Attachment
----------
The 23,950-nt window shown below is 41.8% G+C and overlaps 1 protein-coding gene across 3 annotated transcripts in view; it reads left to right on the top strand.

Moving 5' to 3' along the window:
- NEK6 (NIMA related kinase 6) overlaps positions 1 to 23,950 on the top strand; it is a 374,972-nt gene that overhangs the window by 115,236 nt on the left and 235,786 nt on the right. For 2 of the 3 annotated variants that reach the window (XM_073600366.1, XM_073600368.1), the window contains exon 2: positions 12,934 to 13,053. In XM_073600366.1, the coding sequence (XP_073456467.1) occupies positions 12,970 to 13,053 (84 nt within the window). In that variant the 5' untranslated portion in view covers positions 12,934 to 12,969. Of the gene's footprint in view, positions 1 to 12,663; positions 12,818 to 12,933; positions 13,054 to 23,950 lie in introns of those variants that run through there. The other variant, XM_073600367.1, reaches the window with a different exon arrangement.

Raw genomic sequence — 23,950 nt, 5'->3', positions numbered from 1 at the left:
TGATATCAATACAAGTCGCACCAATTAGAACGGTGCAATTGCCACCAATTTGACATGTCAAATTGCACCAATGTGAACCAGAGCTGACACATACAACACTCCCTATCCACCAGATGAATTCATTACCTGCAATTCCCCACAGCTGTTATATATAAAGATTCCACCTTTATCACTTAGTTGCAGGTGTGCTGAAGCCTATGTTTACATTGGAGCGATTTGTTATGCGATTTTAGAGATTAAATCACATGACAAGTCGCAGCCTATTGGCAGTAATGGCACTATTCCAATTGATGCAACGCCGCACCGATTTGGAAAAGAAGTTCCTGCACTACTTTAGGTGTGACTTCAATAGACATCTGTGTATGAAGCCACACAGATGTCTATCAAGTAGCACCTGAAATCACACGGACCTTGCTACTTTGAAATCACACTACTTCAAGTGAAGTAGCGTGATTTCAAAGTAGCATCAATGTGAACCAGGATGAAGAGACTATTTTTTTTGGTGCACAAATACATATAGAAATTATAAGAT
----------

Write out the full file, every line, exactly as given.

The 23,950-nt window shown below is 41.8% G+C and overlaps 1 protein-coding gene across 3 annotated transcripts in view; it reads left to right on the top strand.

Moving 5' to 3' along the window:
- NEK6 (NIMA related kinase 6) overlaps positions 1 to 23,950 on the top strand; it is a 374,972-nt gene that overhangs the window by 115,236 nt on the left and 235,786 nt on the right. For 2 of the 3 annotated variants that reach the window (XM_073600366.1, XM_073600368.1), the window contains exon 2: positions 12,934 to 13,053. In XM_073600366.1, the coding sequence (XP_073456467.1) occupies positions 12,970 to 13,053 (84 nt within the window). In that variant the 5' untranslated portion in view covers positions 12,934 to 12,969. Of the gene's footprint in view, positions 1 to 12,663; positions 12,818 to 12,933; positions 13,054 to 23,950 lie in introns of those variants that run through there. The other variant, XM_073600367.1, reaches the window with a different exon arrangement.

Raw genomic sequence — 23,950 nt, 5'->3', positions numbered from 1 at the left:
TGATATCAATACAAGTCGCACCAATTAGAACGGTGCAATTGCCACCAATTTGACATGTCAAATTGCACCAATGTGAACCAGAGCTGACACATACAACACTCCCTATCCACCAGATGAATTCATTACCTGCAATTCCCCACAGCTGTTATATATAAAGATTCCACCTTTATCACTTAGTTGCAGGTGTGCTGAAGCCTATGTTTACATTGGAGCGATTTGTTATGCGATTTTAGAGATTAAATCACATGACAAGTCGCAGCCTATTGGCAGTAATGGCACTATTCCAATTGATGCAACGCCGCACCGATTTGGAAAAGAAGTTCCTGCACTACTTTAGGTGTGACTTCAATAGACATCTGTGTATGAAGCCACACAGATGTCTATCAAGTAGCACCTGAAATCACACGGACCTTGCTACTTTGAAATCACACTACTTCAAGTGAAGTAGCGTGATTTCAAAGTAGCATCAATGTGAACCAGGATGAAGAGACTATTTTTTTTGGTGCACAAATACATATAGAAATTATAAGAT